If you’re intrigued by the potential benefits of dry needling, consider reaching out to Progressive Mobility Physio & Performance to explore how this technique could contribute to your well-being. Take a step towards a pain-free and more mobile future—connect with us today!


Q1: What Does Dry Needling Feel Like?
A1: Sensations during dry needling differ among individuals. Some report a mild tingling, while others feel no sensation at all. Open communication with your practitioner ensures a personalized and comfortable experience, supporting your unique path to recovery.

Q2: How effective is dry needling for migraines?
A2: Dry needling holds promise as a therapeutic solution for migraine management, with reported reductions in frequency and intensity. The technique targets muscle tension, promoting relaxation for migraine relief. Yet, it is vital to consult with a healthcare professional to evaluate individual conditions and determine the most suitable approach for effective migraine management.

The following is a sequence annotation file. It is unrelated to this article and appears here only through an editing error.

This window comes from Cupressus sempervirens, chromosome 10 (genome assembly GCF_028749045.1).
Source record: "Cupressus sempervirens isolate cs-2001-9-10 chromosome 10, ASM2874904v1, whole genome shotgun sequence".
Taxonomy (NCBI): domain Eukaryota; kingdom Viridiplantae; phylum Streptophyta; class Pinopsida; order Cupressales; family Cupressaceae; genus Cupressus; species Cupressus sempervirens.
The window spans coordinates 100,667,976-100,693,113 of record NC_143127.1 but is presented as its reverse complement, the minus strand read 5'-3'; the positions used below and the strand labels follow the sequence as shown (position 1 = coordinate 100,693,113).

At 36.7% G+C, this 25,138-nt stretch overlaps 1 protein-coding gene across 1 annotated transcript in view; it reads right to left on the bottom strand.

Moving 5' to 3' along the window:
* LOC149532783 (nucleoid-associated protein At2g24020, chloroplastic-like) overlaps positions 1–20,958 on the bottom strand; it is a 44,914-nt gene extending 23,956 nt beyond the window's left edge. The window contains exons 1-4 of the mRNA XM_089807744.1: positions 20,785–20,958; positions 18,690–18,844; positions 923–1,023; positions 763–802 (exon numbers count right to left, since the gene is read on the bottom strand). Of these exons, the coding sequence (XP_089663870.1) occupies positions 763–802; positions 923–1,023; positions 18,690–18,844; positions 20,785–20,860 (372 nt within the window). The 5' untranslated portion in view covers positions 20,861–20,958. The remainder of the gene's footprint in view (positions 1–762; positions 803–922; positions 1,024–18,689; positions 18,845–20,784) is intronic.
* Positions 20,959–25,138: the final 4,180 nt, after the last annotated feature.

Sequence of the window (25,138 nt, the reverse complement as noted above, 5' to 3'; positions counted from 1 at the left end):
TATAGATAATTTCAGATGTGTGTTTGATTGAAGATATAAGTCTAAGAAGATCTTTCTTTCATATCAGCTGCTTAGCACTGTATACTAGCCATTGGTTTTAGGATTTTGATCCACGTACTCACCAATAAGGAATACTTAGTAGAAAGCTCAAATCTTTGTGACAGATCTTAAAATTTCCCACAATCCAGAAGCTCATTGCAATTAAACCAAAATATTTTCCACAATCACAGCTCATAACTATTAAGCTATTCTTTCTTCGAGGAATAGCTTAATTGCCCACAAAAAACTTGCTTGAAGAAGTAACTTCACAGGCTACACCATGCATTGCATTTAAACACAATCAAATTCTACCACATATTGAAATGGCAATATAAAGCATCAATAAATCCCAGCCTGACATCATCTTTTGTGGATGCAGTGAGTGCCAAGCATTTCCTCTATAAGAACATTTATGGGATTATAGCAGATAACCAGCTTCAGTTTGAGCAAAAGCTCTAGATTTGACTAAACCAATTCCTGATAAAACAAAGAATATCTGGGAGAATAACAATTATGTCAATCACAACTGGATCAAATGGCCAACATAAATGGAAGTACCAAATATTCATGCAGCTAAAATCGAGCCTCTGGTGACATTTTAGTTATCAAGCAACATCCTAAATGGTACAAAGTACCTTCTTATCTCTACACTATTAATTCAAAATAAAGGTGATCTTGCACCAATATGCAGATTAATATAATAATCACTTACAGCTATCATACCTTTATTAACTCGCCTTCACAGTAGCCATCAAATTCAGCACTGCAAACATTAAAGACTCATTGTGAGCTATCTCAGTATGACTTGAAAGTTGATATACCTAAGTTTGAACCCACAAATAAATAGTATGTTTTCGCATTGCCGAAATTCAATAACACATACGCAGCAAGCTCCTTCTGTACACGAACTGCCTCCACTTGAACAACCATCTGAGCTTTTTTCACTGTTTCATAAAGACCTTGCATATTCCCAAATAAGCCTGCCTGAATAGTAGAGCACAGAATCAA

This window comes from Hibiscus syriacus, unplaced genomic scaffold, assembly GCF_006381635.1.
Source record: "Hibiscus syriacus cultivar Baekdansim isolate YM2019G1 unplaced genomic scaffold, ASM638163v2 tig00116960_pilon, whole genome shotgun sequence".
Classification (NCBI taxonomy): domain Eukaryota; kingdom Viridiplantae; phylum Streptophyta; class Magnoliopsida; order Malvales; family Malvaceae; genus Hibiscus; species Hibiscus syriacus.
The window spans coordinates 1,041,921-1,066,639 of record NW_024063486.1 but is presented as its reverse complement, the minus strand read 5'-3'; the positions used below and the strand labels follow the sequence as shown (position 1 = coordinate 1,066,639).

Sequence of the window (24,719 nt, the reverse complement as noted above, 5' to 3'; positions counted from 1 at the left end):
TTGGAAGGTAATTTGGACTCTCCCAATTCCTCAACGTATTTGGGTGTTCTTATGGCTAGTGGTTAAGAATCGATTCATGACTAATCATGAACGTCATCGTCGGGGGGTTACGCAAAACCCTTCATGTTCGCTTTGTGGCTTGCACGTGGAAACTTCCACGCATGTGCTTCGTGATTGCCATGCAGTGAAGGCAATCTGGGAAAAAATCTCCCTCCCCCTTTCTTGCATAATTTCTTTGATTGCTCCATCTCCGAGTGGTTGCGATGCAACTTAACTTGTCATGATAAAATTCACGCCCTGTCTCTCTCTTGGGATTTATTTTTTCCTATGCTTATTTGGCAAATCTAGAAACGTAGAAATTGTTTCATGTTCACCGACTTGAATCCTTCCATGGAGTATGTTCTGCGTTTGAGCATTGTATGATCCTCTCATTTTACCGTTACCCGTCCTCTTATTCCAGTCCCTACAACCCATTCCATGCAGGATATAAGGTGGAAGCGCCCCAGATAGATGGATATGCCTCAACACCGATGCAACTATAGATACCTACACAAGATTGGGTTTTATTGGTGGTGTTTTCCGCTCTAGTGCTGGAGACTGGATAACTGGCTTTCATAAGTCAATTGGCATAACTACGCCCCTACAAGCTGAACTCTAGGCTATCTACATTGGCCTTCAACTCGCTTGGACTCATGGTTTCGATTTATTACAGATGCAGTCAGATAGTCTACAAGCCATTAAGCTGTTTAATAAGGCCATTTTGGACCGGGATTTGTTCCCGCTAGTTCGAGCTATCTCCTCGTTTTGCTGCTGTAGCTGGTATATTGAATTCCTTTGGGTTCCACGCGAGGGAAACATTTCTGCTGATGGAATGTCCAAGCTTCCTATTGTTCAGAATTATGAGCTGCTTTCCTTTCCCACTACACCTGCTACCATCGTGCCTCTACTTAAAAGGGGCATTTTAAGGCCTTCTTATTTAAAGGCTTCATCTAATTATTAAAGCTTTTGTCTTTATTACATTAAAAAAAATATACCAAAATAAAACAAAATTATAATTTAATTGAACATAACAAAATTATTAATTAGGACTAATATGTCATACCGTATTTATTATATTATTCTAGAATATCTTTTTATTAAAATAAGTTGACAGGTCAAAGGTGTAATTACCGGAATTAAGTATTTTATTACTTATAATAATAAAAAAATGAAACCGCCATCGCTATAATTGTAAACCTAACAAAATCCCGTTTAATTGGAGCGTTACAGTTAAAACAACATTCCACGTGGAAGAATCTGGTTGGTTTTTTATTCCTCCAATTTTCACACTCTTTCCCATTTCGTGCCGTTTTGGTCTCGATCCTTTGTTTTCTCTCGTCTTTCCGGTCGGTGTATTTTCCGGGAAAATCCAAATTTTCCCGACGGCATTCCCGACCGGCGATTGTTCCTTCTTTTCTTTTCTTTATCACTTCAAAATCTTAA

Q3: How Long Does Dry Needling Last?
A3: The duration of dry needling effects varies. While some experience immediate relief, others may need multiple sessions for sustained benefits. Consult with your practitioner to determine the optimal treatment plan for a timely recovery.

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Jenn Wallace

Progressive Mobility

"We help active adults and athletes in the Spartanburg area get back to sports and activities that they love, while avoiding surgery, injections & medications"